A good argument could be made for excluding Wharton professor Kent Smetters from the IA 25. He’s responsible for an online service called Veritat Advisors that provides goal-based financial planning to a broad base of underserved clients, and on the face of it, Smetters’ new website would seem to spell doom for the advisory business.
Launched just over a year ago and now in the implementation phase, Veritat offers advice at the low price of $40 a month per family after a $250 initial planning fee, and clients themselves input the data online, prompted by user-friendly guidance. The website does all the scheduling, creation of personalized plans and portfolio management. Smetters calls it the “Turbo Tax approach” to financial planning.
Looks like the human factor gets cancelled out, doesn’t it? But wait — there’s a select place reserved for advisors on Veritat. According to Smetters, most advisors only spend about 20% of their time in front of clients, and he means to change that.
“A lot of websites have tried to get rid of the advisor, and we know that doesn’t work,” says the Ph.D. in economics from Harvard University. “So we went in the opposite direction and said, ‘Let’s allow advisors to focus on what they really enjoy, which is the relationship and not all the data-gathering, compliance, execution and implementation.’ You don’t need a human being for a lot of those steps. What you really need a human being for is the emotional part. Money is a very emotional issue, and that’s where you need the human touch.”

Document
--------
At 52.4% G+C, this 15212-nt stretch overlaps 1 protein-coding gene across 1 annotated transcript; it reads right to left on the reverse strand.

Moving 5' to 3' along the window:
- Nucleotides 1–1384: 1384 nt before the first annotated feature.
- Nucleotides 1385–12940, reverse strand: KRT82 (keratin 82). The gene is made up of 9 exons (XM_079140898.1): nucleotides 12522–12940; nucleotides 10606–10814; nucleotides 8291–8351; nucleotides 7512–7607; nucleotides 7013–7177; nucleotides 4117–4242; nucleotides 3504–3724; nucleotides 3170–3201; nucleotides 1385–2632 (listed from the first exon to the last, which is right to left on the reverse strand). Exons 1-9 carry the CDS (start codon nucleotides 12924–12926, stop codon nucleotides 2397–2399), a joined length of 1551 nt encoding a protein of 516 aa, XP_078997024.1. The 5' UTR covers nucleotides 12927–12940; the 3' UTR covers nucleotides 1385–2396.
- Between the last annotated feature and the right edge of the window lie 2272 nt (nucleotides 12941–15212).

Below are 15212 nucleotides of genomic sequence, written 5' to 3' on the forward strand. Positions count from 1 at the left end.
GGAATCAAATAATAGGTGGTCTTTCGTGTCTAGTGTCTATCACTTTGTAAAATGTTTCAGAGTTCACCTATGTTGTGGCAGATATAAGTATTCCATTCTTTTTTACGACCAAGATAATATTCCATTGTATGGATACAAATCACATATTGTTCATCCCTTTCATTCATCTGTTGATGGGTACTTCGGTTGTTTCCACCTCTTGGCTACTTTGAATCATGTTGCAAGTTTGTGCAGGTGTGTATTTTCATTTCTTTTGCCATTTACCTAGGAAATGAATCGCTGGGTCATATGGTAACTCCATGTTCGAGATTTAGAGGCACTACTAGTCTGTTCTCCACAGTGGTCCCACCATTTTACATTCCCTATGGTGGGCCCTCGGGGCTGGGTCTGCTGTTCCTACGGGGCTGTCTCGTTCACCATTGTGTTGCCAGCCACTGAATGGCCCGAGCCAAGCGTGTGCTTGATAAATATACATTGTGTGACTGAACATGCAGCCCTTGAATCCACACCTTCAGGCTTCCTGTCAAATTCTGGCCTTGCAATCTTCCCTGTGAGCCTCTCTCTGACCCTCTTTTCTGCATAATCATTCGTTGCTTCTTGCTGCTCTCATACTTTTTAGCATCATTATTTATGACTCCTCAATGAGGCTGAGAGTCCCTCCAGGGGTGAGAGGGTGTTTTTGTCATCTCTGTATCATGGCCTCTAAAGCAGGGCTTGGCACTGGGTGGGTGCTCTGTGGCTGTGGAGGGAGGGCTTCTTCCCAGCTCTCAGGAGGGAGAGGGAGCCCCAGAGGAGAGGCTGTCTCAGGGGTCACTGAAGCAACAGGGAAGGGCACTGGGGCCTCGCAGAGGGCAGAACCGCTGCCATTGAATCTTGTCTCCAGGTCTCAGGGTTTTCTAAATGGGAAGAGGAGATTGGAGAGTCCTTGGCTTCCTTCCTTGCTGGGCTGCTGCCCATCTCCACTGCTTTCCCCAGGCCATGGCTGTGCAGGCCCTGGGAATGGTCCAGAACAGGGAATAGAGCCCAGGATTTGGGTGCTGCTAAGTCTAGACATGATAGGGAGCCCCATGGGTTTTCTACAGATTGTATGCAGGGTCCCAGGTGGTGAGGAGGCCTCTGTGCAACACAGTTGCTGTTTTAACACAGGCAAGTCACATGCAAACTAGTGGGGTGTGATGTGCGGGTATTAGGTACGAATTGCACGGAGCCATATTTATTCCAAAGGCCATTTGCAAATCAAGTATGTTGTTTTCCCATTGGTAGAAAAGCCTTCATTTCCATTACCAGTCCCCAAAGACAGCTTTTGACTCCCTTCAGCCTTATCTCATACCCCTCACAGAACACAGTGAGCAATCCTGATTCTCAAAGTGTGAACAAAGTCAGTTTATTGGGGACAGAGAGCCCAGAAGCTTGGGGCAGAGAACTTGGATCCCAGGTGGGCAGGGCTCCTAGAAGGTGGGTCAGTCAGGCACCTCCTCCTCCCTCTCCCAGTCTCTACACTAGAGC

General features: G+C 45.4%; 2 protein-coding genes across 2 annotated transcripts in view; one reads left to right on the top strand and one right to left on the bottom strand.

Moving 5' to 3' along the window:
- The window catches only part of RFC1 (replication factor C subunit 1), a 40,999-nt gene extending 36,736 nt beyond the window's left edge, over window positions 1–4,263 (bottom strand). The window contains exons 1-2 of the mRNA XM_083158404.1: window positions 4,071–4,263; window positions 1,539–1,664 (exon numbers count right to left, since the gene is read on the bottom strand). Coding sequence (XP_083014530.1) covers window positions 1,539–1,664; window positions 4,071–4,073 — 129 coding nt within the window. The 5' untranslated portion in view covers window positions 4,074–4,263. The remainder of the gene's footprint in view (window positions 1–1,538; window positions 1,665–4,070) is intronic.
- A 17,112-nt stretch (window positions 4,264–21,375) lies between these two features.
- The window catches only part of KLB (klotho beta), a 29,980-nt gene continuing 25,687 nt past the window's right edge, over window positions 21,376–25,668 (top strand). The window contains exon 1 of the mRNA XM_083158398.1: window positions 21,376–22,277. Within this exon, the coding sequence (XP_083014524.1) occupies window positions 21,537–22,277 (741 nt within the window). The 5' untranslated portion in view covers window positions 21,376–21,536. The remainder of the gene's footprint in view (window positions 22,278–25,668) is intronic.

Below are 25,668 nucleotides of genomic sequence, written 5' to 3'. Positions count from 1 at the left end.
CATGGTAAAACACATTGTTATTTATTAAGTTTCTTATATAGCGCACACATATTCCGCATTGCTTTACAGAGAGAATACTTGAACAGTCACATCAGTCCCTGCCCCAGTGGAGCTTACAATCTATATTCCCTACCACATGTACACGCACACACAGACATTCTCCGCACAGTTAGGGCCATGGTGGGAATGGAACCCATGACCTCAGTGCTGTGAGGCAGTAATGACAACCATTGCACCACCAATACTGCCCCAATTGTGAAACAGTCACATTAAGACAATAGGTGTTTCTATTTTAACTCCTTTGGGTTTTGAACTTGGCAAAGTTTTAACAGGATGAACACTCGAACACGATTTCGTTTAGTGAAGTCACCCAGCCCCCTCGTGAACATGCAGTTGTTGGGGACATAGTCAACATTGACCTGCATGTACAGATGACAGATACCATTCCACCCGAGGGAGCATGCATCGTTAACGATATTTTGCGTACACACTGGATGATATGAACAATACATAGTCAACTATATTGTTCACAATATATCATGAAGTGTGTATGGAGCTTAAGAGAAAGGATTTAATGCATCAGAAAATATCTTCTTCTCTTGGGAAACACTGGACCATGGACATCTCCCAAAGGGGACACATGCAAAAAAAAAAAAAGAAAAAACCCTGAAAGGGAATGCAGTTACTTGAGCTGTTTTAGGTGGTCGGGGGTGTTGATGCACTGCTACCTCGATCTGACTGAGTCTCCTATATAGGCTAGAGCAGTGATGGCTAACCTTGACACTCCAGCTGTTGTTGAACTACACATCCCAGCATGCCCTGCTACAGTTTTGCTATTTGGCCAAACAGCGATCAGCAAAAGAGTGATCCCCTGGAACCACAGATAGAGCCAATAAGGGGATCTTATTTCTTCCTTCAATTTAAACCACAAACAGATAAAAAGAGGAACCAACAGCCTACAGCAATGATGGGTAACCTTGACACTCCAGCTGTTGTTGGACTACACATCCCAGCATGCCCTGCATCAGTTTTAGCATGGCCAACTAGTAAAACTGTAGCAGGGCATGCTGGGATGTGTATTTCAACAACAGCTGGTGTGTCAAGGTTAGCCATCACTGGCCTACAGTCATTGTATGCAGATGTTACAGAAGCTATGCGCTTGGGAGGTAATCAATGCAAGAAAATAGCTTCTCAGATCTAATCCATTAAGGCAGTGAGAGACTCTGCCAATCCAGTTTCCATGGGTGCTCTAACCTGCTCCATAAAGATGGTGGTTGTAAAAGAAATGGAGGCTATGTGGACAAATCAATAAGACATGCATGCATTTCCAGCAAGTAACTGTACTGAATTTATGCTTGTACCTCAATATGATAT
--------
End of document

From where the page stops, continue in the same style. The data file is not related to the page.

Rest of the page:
In fact, Smetters says, the startup’s “real sweet spot” is empowering advisors. Veritat allows financial planners to join the firm’s registered investment advisory as independent contractors rather than as W2 employees or central-office advisors. The RIA had less than 100 advisors as of early spring, but Veritat keeps bringing on more advisors and targets adding several dozen a month, according to Smetters, who reckons that 25% of approximately 65,000 certified financial planners nationwide are working moms who should find his model appealing. Advisors and clients can meet in person or via webinar technology that simply relies on a telephone and a web browser.
Smetters, 44, is the Boettner Chair Professor at the University of Pennsylvania’s Wharton School as well as a faculty research fellow at the National Bureau of Economic Research. His recent research has focused on incomplete markets, investment risk management in the presence of fat tails and the interaction of risk management and public policy. Previously, he held policy positions at the Congressional Budget Office and the U.S. Treasury.
To be sure, Veritat has a Wharton pedigree, with a staff comprising student interns as well as full-time paid Wharton MBAs. The firm’s low-cost structure includes arrangements with product and service providers in which Veritat derives no economic benefit because the idea behind its business model is serving middle-class clients. Veritat uses Scottrade as its main custodian and charges no transaction cost and no commission on exchange-traded funds. Most of the trades don’t create ticket charges, and Scottrade gets some of the expense ratio as owner of Focus Morningstar ETFs. As for the insurance piece, Veritat uses a broker that works with fee-only advisors, and for wills and trusts, Veritat’s relationship with Legal Zoom provides the four documents that Smetters says clients who are not ultra-high-net-worth need the most.
Advisors’ role at Veritat? To help clients pay down debt, set aside emergency reserves, obtain the right amount of life insurance, save for college, set up wills and plan estates.
“Our whole mission is to provide financial advice for the middle class,” Smetters says. “Veritat is honest, it’s affordable, it’s comprehensive, and it also empowers advisors. There’s a huge blue ocean out there right now in terms of the middle class.”
Find out who was named on the 2012 IA 25 in Investment Advisor’s May issue.
Check out more extended interviews of the 2012 IA 25 at AdvisorOne.